NL Gazette

Starvation directed to the die-off of murres in N.L. says scientists

Nfld and Labardor

Key takeaways: 

  • Officials and field crews are still probing the late March event.
  • Wildlife authorities are searching for the reason for a mass die-off of murres near Hampden, N.L. 

Two weeks after hundreds of murres were seen dead or dying close to the town of Hampden on Newfoundland’s west coast, scientists say hunger is the probable reason for death.

Dead Arctic seabirds were also seen in southern Labrador, Twillingate, and Cape Freels about the exact time.

Sabina Wilhelm, a wildlife biologist with the Canadian Wildlife Service, stated Tuesday crews deployed to Fogo Island and Twillingate found more bird carcasses the previous week, collecting them for review and autopsy in the animal health laboratory St. John’s.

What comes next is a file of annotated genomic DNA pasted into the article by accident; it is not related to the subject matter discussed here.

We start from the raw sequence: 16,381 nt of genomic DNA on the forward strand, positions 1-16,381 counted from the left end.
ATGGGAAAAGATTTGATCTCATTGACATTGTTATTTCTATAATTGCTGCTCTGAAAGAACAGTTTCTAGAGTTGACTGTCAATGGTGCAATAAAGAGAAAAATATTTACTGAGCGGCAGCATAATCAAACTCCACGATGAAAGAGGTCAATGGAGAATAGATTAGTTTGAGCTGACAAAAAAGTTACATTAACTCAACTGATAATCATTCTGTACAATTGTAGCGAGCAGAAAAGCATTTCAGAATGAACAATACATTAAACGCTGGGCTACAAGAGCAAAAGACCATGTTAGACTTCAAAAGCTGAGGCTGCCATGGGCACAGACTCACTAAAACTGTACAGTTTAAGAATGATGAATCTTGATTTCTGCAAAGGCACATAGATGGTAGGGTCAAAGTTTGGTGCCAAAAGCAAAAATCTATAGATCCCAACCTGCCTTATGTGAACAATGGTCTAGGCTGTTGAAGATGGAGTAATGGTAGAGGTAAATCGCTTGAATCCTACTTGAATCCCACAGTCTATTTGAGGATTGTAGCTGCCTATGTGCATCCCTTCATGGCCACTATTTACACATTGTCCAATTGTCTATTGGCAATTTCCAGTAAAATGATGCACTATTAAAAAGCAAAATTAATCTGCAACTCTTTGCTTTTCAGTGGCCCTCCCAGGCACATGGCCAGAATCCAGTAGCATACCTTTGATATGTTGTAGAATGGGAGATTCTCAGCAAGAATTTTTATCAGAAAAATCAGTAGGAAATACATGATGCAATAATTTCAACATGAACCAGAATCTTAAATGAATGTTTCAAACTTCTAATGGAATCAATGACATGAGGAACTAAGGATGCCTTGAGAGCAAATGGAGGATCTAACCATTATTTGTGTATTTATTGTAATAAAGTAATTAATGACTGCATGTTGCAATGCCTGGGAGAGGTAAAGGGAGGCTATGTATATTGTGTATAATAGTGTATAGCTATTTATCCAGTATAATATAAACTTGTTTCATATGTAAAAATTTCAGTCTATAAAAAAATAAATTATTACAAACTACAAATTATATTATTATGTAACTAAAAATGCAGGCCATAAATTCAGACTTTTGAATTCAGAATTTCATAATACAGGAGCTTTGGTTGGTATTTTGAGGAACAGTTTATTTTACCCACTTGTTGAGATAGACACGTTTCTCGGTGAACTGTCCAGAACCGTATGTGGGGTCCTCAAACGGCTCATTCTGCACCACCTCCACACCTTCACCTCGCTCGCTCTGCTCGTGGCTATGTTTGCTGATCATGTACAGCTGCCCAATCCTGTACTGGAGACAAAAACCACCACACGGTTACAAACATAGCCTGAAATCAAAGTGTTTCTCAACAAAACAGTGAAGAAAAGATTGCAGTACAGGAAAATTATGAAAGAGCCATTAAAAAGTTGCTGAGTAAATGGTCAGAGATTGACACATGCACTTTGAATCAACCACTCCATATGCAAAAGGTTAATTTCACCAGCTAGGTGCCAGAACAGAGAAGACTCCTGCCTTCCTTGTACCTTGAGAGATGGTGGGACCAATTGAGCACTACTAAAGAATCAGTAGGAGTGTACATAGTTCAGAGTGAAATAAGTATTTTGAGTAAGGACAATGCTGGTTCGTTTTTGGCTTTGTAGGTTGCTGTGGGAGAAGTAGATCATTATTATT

“This time of year, they feed mainly on fish and zooplankton. However, the climate can sometimes drive them inshore, or the ice pushes them. They just primarily run out of sufficient food away from their regular foraging grounds,” Wilhelm stated.

“These birds have a very high metabolism, so if they can’t provide for some days, they can fast become fragile and cannot return offshore.”

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hundreds of murres were seen dead

Wilhelm said initial results also indicate the casualties were not connected to the avian flu.

While the number of birds seen is unusual, Wilhelm said it’s not distinctive this time of year to find several seabirds dead from being caught by sea ice in bay zones.

“It’s a naturally happening event. However, we expect severe climate systems to become more common with climate change,” she said.

“Indeed, we’re keeping a tight eye on it, just to watch how often these events occur.”

‘This appears different.’

Seabird specialist Bill Montevecchi said most birds are thick-billed murres relocating to the Arctic. He said their migration relies on the sea ice and the fish associated with the ice, including capelin.

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